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Saturday, May 24 2014
1 Kings 11: What Caused Solomon's Idolatry?
"Solomon went after Ashtoreth the goddess of the Zidonians, and after Milcom the abomination of the Ammonites"
The people of Israel (see The Origin Of Israel) were created by the LORD from the "foreign" nations of the Middle East - from Iraq (see A Biography Of Abraham: The Genealogy Of Abram and The LORD's Seed Covenants With The Two Men Of Iraq), Syria (see A Biography Of Jacob: The Jacobites Of Syria and The Syrian Tongue Of Jesus), Moab (today, the Kingdom of Jordan; see Ruth: Building The House Of Israel), Egypt (see The Adoption Of Ephraim and Manasseh), Canaan (see The First Jews and Rahab Of Jericho) and others.
Marrying a "strange" woman (i.e. a woman from another place of birth i.e. nativity, the word from which nation is based) was obviously not itself a problem. Even Moses had done it, but remained a steadfast servant and prophet of God (see Numbers 12: The Jealousy Of Miriam and Aaron).
"12:1 And Miriam and Aaron spake against Moses because of the Ethiopian woman whom he had married: for he had married an Ethiopian woman." (Numbers 12:1 KJV)
The problem for Solomon, apart from the absurdity of having "seven hundred wives, princesses, and three hundred concubines," was his choice to accept their religion as a compromise in his faithfulness to the LORD. It's what turned Solomon from a natural and spiritual wise man (see 1 Kings 3: Solomon's Gift Of Wisdom) into carnal-minded fool. "And the LORD was angry with Solomon, because his heart was turned from the LORD God of Israel, which had appeared unto him twice."
"11:1 But king Solomon loved many strange women, together with the daughter of Pharaoh, women of the Moabites, Ammonites, Edomites, Zidonians, and Hittites; 11:2 Of the nations concerning which the LORD said unto the children of Israel, Ye shall not go in to them, neither shall they come in unto you: for surely they will turn away your heart after their gods: Solomon clave unto these in love. 11:3 And he had seven hundred wives, princesses, and three hundred concubines: and his wives turned away his heart. 11:4 For it came to pass, when Solomon was old, that his wives turned away his heart after other gods: and his heart was not perfect with the LORD his God, as was the heart of David his father. 11:5 For Solomon went after Ashtoreth the goddess of the Zidonians, and after Milcom the abomination of the Ammonites. 11:6 And Solomon did evil in the sight of the LORD, and went not fully after the LORD, as did David his father.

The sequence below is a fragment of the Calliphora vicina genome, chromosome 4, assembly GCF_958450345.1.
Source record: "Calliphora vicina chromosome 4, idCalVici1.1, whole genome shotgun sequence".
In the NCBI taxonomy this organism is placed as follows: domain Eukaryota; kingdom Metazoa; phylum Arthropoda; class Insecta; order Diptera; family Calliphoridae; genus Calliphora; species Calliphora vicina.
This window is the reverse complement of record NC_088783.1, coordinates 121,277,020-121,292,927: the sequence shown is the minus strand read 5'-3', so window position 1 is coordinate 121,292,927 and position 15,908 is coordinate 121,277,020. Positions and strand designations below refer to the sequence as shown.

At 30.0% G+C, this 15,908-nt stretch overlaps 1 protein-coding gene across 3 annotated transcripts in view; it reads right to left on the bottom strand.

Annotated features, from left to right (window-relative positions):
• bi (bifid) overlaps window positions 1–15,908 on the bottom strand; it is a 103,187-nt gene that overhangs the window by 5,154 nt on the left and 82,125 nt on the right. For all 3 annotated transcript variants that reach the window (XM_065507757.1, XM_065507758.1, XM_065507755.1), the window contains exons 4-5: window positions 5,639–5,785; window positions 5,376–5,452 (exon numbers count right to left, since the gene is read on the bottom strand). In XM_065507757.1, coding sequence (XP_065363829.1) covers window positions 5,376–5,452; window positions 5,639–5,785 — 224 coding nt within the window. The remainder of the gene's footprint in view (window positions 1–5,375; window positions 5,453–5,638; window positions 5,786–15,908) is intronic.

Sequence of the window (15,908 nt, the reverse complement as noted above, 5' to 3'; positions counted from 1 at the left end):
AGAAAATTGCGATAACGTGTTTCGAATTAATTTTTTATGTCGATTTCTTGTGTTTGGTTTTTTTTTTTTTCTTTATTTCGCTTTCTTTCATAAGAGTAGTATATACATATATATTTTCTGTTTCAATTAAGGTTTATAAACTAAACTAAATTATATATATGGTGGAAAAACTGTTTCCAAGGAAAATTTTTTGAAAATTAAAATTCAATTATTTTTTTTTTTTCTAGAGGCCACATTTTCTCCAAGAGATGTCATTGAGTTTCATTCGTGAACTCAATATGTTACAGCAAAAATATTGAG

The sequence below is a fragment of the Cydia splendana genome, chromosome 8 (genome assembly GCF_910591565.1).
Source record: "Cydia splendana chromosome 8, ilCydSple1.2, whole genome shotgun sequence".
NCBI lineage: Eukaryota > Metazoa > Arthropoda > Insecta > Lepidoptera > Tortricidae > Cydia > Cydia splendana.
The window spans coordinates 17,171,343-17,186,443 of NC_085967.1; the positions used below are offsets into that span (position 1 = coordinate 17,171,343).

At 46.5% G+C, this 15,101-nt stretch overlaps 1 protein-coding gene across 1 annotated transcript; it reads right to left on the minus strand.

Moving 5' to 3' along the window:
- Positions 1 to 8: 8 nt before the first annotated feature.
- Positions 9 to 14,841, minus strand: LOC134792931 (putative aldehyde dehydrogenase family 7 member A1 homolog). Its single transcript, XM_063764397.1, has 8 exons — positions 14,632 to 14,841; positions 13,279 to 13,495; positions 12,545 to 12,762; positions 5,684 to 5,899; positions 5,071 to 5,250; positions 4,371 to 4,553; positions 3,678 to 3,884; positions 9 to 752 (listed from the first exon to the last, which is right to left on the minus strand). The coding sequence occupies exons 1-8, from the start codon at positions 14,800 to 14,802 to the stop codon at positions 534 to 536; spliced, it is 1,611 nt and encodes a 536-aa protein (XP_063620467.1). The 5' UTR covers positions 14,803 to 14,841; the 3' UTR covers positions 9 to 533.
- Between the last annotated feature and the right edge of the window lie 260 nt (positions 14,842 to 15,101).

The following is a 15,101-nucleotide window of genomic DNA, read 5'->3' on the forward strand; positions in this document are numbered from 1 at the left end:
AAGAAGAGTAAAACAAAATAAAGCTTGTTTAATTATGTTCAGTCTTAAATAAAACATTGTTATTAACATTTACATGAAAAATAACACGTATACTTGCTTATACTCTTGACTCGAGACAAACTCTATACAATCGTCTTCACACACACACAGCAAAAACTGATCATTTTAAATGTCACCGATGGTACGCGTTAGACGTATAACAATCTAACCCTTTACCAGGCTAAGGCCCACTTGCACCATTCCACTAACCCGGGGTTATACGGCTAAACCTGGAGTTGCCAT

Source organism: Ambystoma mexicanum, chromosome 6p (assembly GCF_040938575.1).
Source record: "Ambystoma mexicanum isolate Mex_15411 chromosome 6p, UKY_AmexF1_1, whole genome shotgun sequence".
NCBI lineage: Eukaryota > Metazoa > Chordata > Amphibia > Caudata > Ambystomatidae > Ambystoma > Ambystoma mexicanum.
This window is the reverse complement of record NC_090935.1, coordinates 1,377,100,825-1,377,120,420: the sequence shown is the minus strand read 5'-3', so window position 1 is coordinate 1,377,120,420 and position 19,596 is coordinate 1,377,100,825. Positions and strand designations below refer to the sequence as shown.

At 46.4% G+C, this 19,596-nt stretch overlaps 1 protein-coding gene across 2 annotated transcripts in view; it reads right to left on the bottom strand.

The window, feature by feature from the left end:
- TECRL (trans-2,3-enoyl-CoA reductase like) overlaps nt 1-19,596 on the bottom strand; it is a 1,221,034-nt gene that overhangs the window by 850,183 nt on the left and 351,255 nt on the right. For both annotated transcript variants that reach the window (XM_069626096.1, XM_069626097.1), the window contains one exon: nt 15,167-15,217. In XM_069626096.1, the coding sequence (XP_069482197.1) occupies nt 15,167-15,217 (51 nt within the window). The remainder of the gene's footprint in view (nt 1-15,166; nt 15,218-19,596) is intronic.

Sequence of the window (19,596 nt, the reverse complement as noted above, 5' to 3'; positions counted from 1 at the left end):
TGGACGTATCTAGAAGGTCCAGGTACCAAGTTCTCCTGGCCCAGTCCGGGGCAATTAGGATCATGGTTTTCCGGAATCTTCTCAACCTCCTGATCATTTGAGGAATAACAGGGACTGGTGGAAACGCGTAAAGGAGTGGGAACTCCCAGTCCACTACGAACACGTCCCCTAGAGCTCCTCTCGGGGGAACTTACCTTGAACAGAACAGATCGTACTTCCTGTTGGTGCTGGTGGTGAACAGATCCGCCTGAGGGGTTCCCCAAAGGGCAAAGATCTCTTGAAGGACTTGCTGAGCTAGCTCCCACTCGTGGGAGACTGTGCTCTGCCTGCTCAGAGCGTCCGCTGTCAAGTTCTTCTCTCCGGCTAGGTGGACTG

The LORD (Who was and is Jesus Christ - see Genesis 1: In The Beginning Was The Word and The Kingdom Of The LORD God) then allowed rebels to infest Solomon's kingdom (see Solomon's Regime) and empire (see King David's Empire). One after another they came i.e. "God stirred him up another adversary."
"11:14 And the LORD stirred up an adversary unto Solomon, Hadad the Edomite: he was of the king's seed in Edom. 11:15 For it came to pass, when David was in Edom, and Joab the captain of the host was gone up to bury the slain, after he had smitten every male in Edom; 11:16 (For six months did Joab remain there with all Israel, until he had cut off every male in Edom:) 11:17 That Hadad fled, he and certain Edomites of his father's servants with him, to go into Egypt; Hadad being yet a little child. 11:18 And they arose out of Midian, and came to Paran: and they took men with them out of Paran, and they came to Egypt, unto Pharaoh king of Egypt; which gave him an house, and appointed him victuals, and gave him land.
The division of Israel into "Israel" and "Judah" was accomplished through Jeroboam of the tribe of Ephraim who "lifted up his hand against the king." Although Solomon at first forced Jeroboam to flee into exile in Egypt, Solomon's kingdom had begun an unstoppable unraveling. Jeroboam's rebellion would not however produce a faithful kingdom either - "the Lost Ten Tribes" used their "freedom" (see also 1 Kings 9: The Kingdom Of Freedom) to become even more corrupt almost immediately (see the Fact Finder question below).
"11:26 And Jeroboam the son of Nebat, an Ephrathite of Zereda, Solomon's servant, whose mother's name was Zeruah, a widow woman, even he lifted up his hand against the king.
Solomon died in Jerusalem after a reign of forty years. As the LORD declared, the division would happen in the time of Solomon's son (see Rehoboam's Answer).